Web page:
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Old Feb 17, 2011, 11:32 PM
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Originally Posted by frankg View Post
The first coats of finish will be of epoxy finishing resin (Z-Poxy by Pacer), thinned out with a couple of caps full of Xylene thinner. This thinned out epoxy will act as a penetrating resin and will lock in the final color of the stained wood.



The second and third coats of the finishing resin will be thinned out with only 1/2 cap of the Xylene thinner per batch of resin, per side of the hull being coated in.



Using 4 straight pins as legs in the bottom of the bottom cushion and in the back of the seat back cushion, we can now mix a batch of penetrating epoxy finishing resin, and coat the seat cushions, both the bottom and back.
After the penetrating resin has dried, a second coat of resin thinned with only a third of a cap of thinner can be applied to the seat cushions.

Can you be a little more specific on the ratio of Xylene to epoxy? The cap on my Xylene can holds 8 ML (CC) of Xylene; the mixing cups I use are marked up to 30 CC/ML in 5 CC increments. I use an eyedropper to transfer Xylene to my mixing cup of epoxy - makes each batch closer to the same ratio.

Earlier today I mixed up some thinned epoxy finishing resin to seal some wood parts on my tug; I mixed 10 ML of resin with 10 ML of hardener, and 2 ML of Xylene. For the first penetrating thin coating, usually go with 10 ML of resin, 10 ML of hardener, and 5 ML of Xylene.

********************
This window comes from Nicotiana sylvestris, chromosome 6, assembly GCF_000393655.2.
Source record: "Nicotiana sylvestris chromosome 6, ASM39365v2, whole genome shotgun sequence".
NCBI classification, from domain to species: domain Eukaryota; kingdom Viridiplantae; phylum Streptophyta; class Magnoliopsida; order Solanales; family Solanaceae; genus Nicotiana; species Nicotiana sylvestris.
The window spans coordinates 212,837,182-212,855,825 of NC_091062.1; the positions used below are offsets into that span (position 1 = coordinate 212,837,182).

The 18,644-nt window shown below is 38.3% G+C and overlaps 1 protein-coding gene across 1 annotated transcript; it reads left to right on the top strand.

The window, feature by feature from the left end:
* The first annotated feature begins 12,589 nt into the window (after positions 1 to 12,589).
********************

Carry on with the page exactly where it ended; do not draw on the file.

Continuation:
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Old Feb 18, 2011, 06:27 AM
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Now leave the hull up side down to dry out for 4 or 5 days before handling the hull.
I hope this doesn't mean we have to wait four or five days to see more progress on the hull...
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Old Feb 18, 2011, 08:27 AM
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C.G.BOB-First I must state that I use only the Z-Poxy resins from Pacer, the same company that makes the CA glues that I use, so I can only speak from what I have done and know to be true. Different epoxy resins are made with different formulas and may react differently. When I mix the finishing resin I mix enough , (usually a little more than is needed ) to coat in the area I am going to do at the 50/50 mix of the two parts. The Xylene thinner I use is added for a penetrating mix, or thinned to the consistency of a little thicker than water. This allows the mixture to soak right into the balsa making it not only stronger but water proof.

When mixing for the build up coats of epoxy I literally only add one half cap or so of the Xylene after the 50/50 mix to break the surface tension of the epoxy so that trapped or suspended air in the mix can escape, leaving a good solid coat in the finish coat.

Believe me when I say this works and I have used this process for quite some time while building mahogany scale models. There has been no ill effects to the strength of the epoxy or in its drying ability. You will notice this in the epoxy mixing cups that had the left over epoxy in them.

R.G.in Canada-As for the time I leave paint to set up, yes I do not try to handle the painted parts for at least a few days but this does not mean that you can’t move on to other jobs to be done in the instructions. This is not a race to the finish, but the way to a museum quality model in finish and performance.